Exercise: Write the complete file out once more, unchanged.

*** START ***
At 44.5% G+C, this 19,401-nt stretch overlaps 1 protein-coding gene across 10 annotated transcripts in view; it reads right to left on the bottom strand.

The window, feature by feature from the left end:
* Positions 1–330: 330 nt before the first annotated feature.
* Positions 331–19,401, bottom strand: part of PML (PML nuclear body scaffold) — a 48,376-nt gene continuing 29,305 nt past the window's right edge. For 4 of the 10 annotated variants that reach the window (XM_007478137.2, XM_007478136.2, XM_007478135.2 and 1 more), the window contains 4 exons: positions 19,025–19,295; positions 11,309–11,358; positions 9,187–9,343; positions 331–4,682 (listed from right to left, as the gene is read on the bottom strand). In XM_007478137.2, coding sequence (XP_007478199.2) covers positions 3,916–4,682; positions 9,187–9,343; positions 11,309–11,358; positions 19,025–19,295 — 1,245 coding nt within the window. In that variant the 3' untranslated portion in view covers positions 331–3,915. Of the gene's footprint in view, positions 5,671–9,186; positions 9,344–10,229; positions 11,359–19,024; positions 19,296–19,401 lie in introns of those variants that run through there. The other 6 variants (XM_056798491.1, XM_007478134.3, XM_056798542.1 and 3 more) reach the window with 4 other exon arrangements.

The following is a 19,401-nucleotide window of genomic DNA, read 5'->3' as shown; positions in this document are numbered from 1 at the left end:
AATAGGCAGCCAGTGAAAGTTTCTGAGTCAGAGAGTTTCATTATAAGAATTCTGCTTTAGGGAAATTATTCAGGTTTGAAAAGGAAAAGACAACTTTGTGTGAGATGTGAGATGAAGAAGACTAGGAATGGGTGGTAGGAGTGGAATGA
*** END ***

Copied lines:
At 44.5% G+C, this 19,401-nt stretch overlaps 1 protein-coding gene across 10 annotated transcripts in view; it reads right to left on the bottom strand.

The window, feature by feature from the left end:
* Positions 1–330: 330 nt before the first annotated feature.
* Positions 331–19,401, bottom strand: part of PML (PML nuclear body scaffold) — a 48,376-nt gene continuing 29,305 nt past the window's right edge. For 4 of the 10 annotated variants that reach the window (XM_007478137.2, XM_007478136.2, XM_007478135.2 and 1 more), the window contains 4 exons: positions 19,025–19,295; positions 11,309–11,358; positions 9,187–9,343; positions 331–4,682 (listed from right to left, as the gene is read on the bottom strand). In XM_007478137.2, coding sequence (XP_007478199.2) covers positions 3,916–4,682; positions 9,187–9,343; positions 11,309–11,358; positions 19,025–19,295 — 1,245 coding nt within the window. In that variant the 3' untranslated portion in view covers positions 331–3,915. Of the gene's footprint in view, positions 5,671–9,186; positions 9,344–10,229; positions 11,359–19,024; positions 19,296–19,401 lie in introns of those variants that run through there. The other 6 variants (XM_056798491.1, XM_007478134.3, XM_056798542.1 and 3 more) reach the window with 4 other exon arrangements.

The following is a 19,401-nucleotide window of genomic DNA, read 5'->3' as shown; positions in this document are numbered from 1 at the left end:
AATAGGCAGCCAGTGAAAGTTTCTGAGTCAGAGAGTTTCATTATAAGAATTCTGCTTTAGGGAAATTATTCAGGTTTGAAAAGGAAAAGACAACTTTGTGTGAGATGTGAGATGAAGAAGACTAGGAATGGGTGGTAGGAGTGGAATGA